Also, on the subject of Da Vinci (which, as the inimitable Cosmo Kramer pointed out, means literally, "from Vinci") I have henceforce decided to refer to him simply as Leonardo, which is actually more historically correct and also because it spites Dan Brown. References to Da Vinci in future correspondence will henceforce be construed by me to mean a small pizzeria in Oakland, California.

Monday, October 24


Holy Crap, Batman

Here's your biretta, what's your hurry?

A liberal Episcopal group is crafting a strategy to disenfranchise about 16 conservative bishops if the denomination's pivotal General Convention next year in Columbus, Ohio, results in a church split.

Informally named the "Day After" for the aftermath of the June 13-21 event, the strategy outlines a way to file canonical charges against conservative bishops, unseat them from their dioceses, have interim bishops waiting to replace them and draft lawsuits ready to file before secular courts for possession of diocesan property.

The strategy was revealed in a leaked copy of minutes drafted at a Sept. 29 meeting in Dallas of a 10-member steering committee for Via Media, a network of 13 liberal independent Episcopal groups.

Not very tolerant, but boy do they have guts.

Heretofore Unknown Fact About Padre Pio's Life

I'm sure you all know about this:
Among the most remarkable of the documented cases of bilocation was the Padre's appearance in the air over San Giovanni Rotondo during World War II. While southern Italy remained in Nazi hands American bombers were given the job of attacking the city of San Giovanni Rotondo. However, when they appeared over the city and prepared to unload their munitions a brown-robed friar appeared before their aircraft. All attempts to release the bombs failed. In this way Padre Pio kept his promise to the citizens that their town would be spared. Later on, when an American airbase was established at Foggia a few miles away, one of the pilots of this incident visited the friary and found to his surprise the little friar he had seen in the air that day over San Giovanni.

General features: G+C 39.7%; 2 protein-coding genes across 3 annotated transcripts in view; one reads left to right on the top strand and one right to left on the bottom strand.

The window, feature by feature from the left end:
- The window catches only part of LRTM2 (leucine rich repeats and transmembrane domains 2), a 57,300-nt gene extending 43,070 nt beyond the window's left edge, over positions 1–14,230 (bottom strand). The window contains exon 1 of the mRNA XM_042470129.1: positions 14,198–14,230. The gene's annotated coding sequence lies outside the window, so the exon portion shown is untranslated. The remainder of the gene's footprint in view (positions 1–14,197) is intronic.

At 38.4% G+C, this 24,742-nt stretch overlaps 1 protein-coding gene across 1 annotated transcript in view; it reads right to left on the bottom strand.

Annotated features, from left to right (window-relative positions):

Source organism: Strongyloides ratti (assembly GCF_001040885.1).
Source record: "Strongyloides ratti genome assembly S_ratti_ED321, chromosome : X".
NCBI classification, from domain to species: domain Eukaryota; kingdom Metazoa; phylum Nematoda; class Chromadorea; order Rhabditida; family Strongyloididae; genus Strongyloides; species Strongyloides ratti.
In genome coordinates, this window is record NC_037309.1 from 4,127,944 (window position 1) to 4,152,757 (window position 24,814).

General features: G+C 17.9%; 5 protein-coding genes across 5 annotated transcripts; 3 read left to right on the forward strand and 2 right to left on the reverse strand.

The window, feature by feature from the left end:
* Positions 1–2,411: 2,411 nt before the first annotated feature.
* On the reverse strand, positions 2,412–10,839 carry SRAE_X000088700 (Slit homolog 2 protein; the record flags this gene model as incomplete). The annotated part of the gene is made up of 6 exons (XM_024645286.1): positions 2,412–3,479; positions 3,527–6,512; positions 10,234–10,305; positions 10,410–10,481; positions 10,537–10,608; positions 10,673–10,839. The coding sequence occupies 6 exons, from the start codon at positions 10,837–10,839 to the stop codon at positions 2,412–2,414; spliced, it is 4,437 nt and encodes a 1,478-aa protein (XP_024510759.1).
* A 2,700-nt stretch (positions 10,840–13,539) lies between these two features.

But did you know that Padre Pio also makes a guest appearance in quite the same fashion in the Nancy Drew series?

(Next week: The Hardy Boys Meet Simeon the Stylite).

Sunday, October 23


Regnum Christi

Zenit gives us the annual statistic run-down:

- Catholics increased by 0.3% (+15 million, a total 1.085 billion)
----->In Africa by 0.34%
----->In America by 0.17%
----->In Asia by 0.03%
----->In Oceania by 0.37%
----->In Europe, down by 0.31%.
- 17.23% of the world's population; roughly half of all Christians.
- Slight increase in the number of priests
- Sizable growth of lay missionaries and catechists.

The 17.23% figure exites me most, because I've lived my life telling people that 1/6 of the world was Catholic. I hope to see the day when I can up the figure to 1/5.

Most surprising to me was the growth in Oceania, which has been a backwater of decay for decades--in Australia, Catholic women are the group most likely to procure abortions!
What ever happened with...

What ever happened with the Eucharistic Congress in Minneapolis on October 8th? Did anyone who reads the blog go, and, if so, how was it?

I'll be smiling all week about this one...